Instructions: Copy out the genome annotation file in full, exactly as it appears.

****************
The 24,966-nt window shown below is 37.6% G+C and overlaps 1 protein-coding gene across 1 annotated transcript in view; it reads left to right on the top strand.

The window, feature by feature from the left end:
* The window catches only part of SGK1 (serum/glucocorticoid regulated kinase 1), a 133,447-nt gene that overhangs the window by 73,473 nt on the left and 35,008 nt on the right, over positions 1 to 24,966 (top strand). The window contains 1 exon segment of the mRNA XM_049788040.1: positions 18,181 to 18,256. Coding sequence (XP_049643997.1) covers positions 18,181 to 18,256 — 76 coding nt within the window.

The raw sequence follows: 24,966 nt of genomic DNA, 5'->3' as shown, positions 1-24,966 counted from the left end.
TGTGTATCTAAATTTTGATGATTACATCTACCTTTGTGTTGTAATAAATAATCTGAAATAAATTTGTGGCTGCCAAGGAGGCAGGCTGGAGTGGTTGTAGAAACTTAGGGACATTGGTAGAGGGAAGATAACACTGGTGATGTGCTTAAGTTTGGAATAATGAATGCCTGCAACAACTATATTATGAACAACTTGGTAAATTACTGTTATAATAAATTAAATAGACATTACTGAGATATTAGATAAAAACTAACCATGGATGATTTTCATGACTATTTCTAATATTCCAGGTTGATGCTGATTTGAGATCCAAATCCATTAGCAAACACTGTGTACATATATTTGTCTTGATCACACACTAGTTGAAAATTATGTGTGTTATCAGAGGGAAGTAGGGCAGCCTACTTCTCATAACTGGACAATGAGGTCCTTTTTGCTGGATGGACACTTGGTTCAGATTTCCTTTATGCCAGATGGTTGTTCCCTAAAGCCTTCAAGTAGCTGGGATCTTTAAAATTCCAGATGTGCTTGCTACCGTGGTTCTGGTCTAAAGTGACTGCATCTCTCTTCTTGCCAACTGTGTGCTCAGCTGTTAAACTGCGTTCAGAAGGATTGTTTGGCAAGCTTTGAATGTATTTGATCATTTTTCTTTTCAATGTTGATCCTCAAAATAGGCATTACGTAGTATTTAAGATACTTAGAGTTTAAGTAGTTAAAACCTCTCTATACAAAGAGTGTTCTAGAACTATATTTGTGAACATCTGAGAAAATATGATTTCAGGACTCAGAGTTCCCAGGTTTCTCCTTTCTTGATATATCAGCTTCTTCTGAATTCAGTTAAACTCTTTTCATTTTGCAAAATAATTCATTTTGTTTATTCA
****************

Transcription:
The 24,966-nt window shown below is 37.6% G+C and overlaps 1 protein-coding gene across 1 annotated transcript in view; it reads left to right on the top strand.

The window, feature by feature from the left end:
* The window catches only part of SGK1 (serum/glucocorticoid regulated kinase 1), a 133,447-nt gene that overhangs the window by 73,473 nt on the left and 35,008 nt on the right, over positions 1 to 24,966 (top strand). The window contains 1 exon segment of the mRNA XM_049788040.1: positions 18,181 to 18,256. Coding sequence (XP_049643997.1) covers positions 18,181 to 18,256 — 76 coding nt within the window.

The raw sequence follows: 24,966 nt of genomic DNA, 5'->3' as shown, positions 1-24,966 counted from the left end.
TGTGTATCTAAATTTTGATGATTACATCTACCTTTGTGTTGTAATAAATAATCTGAAATAAATTTGTGGCTGCCAAGGAGGCAGGCTGGAGTGGTTGTAGAAACTTAGGGACATTGGTAGAGGGAAGATAACACTGGTGATGTGCTTAAGTTTGGAATAATGAATGCCTGCAACAACTATATTATGAACAACTTGGTAAATTACTGTTATAATAAATTAAATAGACATTACTGAGATATTAGATAAAAACTAACCATGGATGATTTTCATGACTATTTCTAATATTCCAGGTTGATGCTGATTTGAGATCCAAATCCATTAGCAAACACTGTGTACATATATTTGTCTTGATCACACACTAGTTGAAAATTATGTGTGTTATCAGAGGGAAGTAGGGCAGCCTACTTCTCATAACTGGACAATGAGGTCCTTTTTGCTGGATGGACACTTGGTTCAGATTTCCTTTATGCCAGATGGTTGTTCCCTAAAGCCTTCAAGTAGCTGGGATCTTTAAAATTCCAGATGTGCTTGCTACCGTGGTTCTGGTCTAAAGTGACTGCATCTCTCTTCTTGCCAACTGTGTGCTCAGCTGTTAAACTGCGTTCAGAAGGATTGTTTGGCAAGCTTTGAATGTATTTGATCATTTTTCTTTTCAATGTTGATCCTCAAAATAGGCATTACGTAGTATTTAAGATACTTAGAGTTTAAGTAGTTAAAACCTCTCTATACAAAGAGTGTTCTAGAACTATATTTGTGAACATCTGAGAAAATATGATTTCAGGACTCAGAGTTCCCAGGTTTCTCCTTTCTTGATATATCAGCTTCTTCTGAATTCAGTTAAACTCTTTTCATTTTGCAAAATAATTCATTTTGTTTATTCA